I absolutely loved Ursula Hegi's Stones from the River, which is definitely an adult book. Imagine my surprise when I saw this picture book adapted from a part of her phenomenal novel. 'What could they be thinking?' was my first response. What "they" were thinking seems to be that this would make a wonderful story about self-love and acceptance that would appeal to all children. For those of you who don't know Stones from the River, Trudi is a dwarf girl (not the Narnia kind, but a little person) who feels different and alone. One day she goes to the circus and meets Pia, the animal trainer, who is also a dwarf and the first one Pia has ever met. Pia (who has met 104 dwarfs, which is of great comfort to Trudi) counsels Trudi to think of being linked to hundreds of people just like her whenever she is feeling lonely. She also tells her that only Trudi has control over her feelings of being the only one. "'No one but you can change that. Like this.'" Pia wrapped her short arms around herself. Rocking steadily, she smiled." Giselle Potter's illustrations are a perfect match for this book; she truly captures Trudi's and Pia's expressions, the longing on Trudi's face, the twinkle in Pia's eye. I like this book more every time I read it. 2003, Atheneum, Ages 5 to 10.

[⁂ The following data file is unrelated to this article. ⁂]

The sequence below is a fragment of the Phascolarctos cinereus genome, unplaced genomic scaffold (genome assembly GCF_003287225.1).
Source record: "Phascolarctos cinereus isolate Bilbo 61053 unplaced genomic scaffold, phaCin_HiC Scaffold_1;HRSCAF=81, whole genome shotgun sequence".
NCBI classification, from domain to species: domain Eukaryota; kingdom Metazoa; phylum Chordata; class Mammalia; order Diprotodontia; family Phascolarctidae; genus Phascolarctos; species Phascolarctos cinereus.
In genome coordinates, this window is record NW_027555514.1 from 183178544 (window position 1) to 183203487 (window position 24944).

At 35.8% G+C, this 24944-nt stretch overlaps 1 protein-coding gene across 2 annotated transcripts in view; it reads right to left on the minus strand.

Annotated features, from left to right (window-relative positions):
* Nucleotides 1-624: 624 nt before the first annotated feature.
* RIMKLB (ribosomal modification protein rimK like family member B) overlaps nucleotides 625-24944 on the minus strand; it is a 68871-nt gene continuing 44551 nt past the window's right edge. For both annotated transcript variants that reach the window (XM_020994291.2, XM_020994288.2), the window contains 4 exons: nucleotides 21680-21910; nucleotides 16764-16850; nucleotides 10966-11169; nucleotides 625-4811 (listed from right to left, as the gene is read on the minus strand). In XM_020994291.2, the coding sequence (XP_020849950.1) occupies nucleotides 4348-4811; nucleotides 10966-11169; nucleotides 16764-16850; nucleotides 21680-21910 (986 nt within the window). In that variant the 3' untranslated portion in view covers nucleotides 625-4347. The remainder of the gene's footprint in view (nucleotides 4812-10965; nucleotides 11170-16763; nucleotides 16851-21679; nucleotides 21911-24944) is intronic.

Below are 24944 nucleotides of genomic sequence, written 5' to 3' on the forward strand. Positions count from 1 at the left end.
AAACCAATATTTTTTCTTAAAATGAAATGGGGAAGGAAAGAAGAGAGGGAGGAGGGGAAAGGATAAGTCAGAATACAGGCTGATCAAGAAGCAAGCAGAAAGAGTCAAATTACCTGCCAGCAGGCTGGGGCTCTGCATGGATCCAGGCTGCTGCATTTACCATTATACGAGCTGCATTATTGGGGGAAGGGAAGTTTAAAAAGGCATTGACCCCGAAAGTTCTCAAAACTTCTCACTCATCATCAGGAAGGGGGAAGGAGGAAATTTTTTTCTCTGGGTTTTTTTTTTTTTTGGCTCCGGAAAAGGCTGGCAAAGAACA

School Library Journal - School Library Journal